2011 Mercedes-Benz CL550 4Matic review:

2011 Mercedes-Benz CL550 4Matic

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Starting at $113,150
  • Available Engine Gas
  • Body style Coupe

Roadshow Editors' Rating

8.5 Overall
  • Cabin tech 9
  • Performance tech 9
  • Design 7
Dec 2010

The Good Air suspension and standard all-wheel drive keep the 2011 Mercedes-Benz CL550 composed, while massage seats pamper occupants. The navigation system delivers 3D detail, and the Harman Kardon stereo sounds excellent. Night vision and adaptive cruise control add safety and comfort.

The Bad New engine accelerates sluggishly at slow speeds, and still gets gas-guzzler tax. The suspension's Sport mode button is inconveniently placed, and the split-view video option causes degraded resolution on the LCD.

The Bottom Line Although expensive, the 2011 Mercedes-Benz CL550 comes loaded with cutting-edge tech while delivering an incredibly comfortable ride, but the car needs better tuning for low-speed driving.


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2011 Mercedes-Benz CL550

With a ride that feels like lying on an inflatable bed floating in a pool of clouds, the 2011 Mercedes-Benz CL550 4Matic Coupe stakes its place in the luxury segment. Its seats gently massage tired muscles and hug their occupants with bolsters that respond to cornering forces.

The audio system emits symphonic detail in a cabin that seals out external noise like a bank vault. And with it sitting near the top of Mercedes-Benz's model lineup, you would need the contents of a bank vault to buy the CL550.

Mercedes-Benz fits the cabin of the CL550 with superb standard technology and then makes more items available that push the tech envelope even further. Think blind-spot detection, adaptive cruise control, and even a night-vision system. Imagine a main video screen that lets the driver look at navigation while the front passenger watches a movie.

But the biggest change to the CL550 for the 2011 model year is that Mercedes-Benz punctured the meaning of its model designation. For five years, anything with a Mercedes-Benz badge and the numbers 550 on its trunk lid sported a 5.5-liter V-8 under the hood.

Twin turbo
On a new fuel efficiency kick, Mercedes-Benz replaced that big V-8 with one slightly smaller, bolstering its efficiency with forced air and direct injection. The new engine, which should become a staple across the company's bigger vehicles, is a 4.6-liter V-8 using direct injection for fuel delivery and low-pressure twin turbochargers, one on each bank of cylinders, for added power.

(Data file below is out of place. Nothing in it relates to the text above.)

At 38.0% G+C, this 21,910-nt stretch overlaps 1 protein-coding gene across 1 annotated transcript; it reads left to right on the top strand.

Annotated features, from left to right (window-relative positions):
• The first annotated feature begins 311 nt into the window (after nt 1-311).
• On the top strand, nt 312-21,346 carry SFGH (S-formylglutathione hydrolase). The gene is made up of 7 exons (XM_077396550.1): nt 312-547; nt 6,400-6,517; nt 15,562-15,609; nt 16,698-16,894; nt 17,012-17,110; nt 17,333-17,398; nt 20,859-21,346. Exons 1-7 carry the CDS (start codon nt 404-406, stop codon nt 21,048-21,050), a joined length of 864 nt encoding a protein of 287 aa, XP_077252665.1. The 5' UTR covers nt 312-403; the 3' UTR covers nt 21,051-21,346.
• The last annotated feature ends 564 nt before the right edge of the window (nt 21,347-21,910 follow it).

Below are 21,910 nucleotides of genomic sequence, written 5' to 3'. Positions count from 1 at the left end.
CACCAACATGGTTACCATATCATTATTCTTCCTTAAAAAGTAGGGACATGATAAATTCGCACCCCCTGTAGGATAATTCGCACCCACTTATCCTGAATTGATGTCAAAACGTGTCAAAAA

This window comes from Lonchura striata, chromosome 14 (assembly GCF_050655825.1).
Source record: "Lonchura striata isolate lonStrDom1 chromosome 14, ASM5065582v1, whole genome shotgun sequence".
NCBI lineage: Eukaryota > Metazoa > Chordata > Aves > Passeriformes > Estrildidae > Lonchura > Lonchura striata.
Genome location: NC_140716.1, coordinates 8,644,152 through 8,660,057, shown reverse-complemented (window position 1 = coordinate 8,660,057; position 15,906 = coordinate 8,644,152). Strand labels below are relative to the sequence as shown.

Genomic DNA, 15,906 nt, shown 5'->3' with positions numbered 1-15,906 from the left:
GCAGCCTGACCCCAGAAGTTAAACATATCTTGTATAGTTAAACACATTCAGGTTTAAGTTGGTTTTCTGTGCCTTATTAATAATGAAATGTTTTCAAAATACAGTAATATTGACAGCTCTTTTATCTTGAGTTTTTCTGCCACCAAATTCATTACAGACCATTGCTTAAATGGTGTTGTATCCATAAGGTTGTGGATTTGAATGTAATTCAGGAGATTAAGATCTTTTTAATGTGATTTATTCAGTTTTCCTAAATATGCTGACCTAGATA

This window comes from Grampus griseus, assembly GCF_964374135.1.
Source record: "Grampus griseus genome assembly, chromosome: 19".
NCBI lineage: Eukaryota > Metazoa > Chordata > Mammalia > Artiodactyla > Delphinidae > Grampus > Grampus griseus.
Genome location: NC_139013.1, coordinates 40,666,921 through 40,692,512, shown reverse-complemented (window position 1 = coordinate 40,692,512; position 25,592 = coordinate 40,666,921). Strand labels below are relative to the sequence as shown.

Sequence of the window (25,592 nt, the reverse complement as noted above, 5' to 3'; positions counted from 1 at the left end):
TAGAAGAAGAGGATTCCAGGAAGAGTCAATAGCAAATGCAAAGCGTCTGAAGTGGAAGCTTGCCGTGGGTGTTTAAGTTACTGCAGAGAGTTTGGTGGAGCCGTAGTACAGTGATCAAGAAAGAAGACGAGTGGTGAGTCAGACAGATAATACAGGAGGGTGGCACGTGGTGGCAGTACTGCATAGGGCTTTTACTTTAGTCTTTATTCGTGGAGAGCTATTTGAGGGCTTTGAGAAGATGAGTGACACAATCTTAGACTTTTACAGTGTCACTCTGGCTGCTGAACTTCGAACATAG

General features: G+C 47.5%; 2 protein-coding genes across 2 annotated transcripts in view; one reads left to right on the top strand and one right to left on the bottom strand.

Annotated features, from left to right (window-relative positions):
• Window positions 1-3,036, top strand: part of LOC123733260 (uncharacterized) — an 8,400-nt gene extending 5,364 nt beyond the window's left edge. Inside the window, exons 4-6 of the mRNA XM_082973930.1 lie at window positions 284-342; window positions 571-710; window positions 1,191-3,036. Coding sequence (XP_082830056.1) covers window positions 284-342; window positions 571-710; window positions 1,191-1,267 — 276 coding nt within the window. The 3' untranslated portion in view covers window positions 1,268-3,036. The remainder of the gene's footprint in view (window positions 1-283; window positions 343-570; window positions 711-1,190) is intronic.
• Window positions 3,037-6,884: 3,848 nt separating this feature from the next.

The CL550's new engine produces substantially more power than the one it replaces, and gets slightly better fuel economy.

With its smaller displacement, the new engine shows a small increase in fuel economy, going from the 2010 CL550's 14 mpg city and 21 mpg highway up to 15 mpg city and 23 mpg highway for the 2011 model. During our time in the CL550, we averaged 18 mpg, and observed the trip computer showing numbers above 22 mpg on freeway cruises. For such a minor increase, the new engine technology hardly seems worth it. Until you look at the power numbers.

Where the old engine produced 382 horsepower and 391 pound-feet of torque, the new one weighs in at 429 horsepower and, wait for it, 516 pound-feet. Obviously Mercedes-Benz was more interested in power than fuel economy increases.

According to Mercedes-Benz, with this new engine the CL550 hits 60 mph in 4.8 seconds. But at least one of those seconds must have been spent just getting the car up to 10 mph. The CL550 is strangely sluggish. With light throttle, it feels as if the parking brake were still on. Give it more gas to break free of the molasses, and it tends to lunge forward.

This inertia does not feel like turbo lag, which would be unlikely considering the low pressure of the forced air. Instead, it seems based in the car's tuning, as if Mercedes-Benz' engineers figured one way to save gas was if the car did not actually move.

The E/S button to the left of the COMAND dial switches the car between Sport and Economy modes.

Along with this new engine comes a button that toggles the car between Economy and Sport modes. At first, it seemed the Economy mode was responsible for the car's reluctance to get off the ground, as similar modes in other cars tend to detune the throttle. And to some extent it is, as putting it in Sport mode led to a slightly better takeoff. But it still proved difficult to modulate the accelerator for low-speed maneuvering without making the car lunge forward.

Once past the CL550's low-speed lurching, it picks up velocity like a fireball. There's no stopping this elegant coupe as it heads past the 30 mph mark, and it easily sails up to freeway speeds and beyond. Given the insulated nature of the cabin, the car can hit 100 mph before the driver knows it.

The seven-speed automatic delivers smooth shifts, enhancing the luxury experience. Because of the huge amount of power, the transmission never needs to make violent downshifts. The drive selector, Mercedes-Benz's odd stalk on the column, keeps it simple, with Drive, Reverse, and Park. Sport mode is engaged with the button on the console, which also affects the throttle.

Thin paddles on the steering wheel also allow manual gear selection. Unlike most automatics, it is actually worthwhile manually shifting gears in the CL550. This transmission makes sure gear changes happen with almost the authority of a manual transmission by using a lockup clutch to help the torque converter.

Further ensuring the best ride possible is an air ride suspension, which treats bumps in the road as a king treats serfs. It rides over them with little notice, keeping the body of the car practically immobile. One little complaint about the CL550's suspension is that Mercedes-Benz puts the button to switch it to Sport mode next to the LCD, a difficult place to reach when the car is under way and illogically far away from the Economy/Sport mode button for the power train.

AMG wheels are a sporty, but expensive, option for the CL550.

And like the button says, this suspension offers a Sport mode. When engaged, the car does not suddenly become a superstiff low-to-the-ground sports car. The ride stiffens up a little, and the car handles cornering with more ease. The body leans less in the turns as the suspension counteracts body roll.

As if all that drive train and suspension technology isn't enough, Mercedes-Benz makes its 4Matic all-wheel-drive system standard on the CL550 Coupe. The company boasts that 4Matic is so well refined that it adds very little weight to the car. As the CL550 weighs over 4,600 pounds, the additional weight is a small percentage overall. Driving the car on rain-soaked roads, the effect of the all-wheel-drive system was not particularly noticeable. And all of the CL550's suspension systems shrug off reasonably hard cornering, preserving the car's feel of comfort and balance.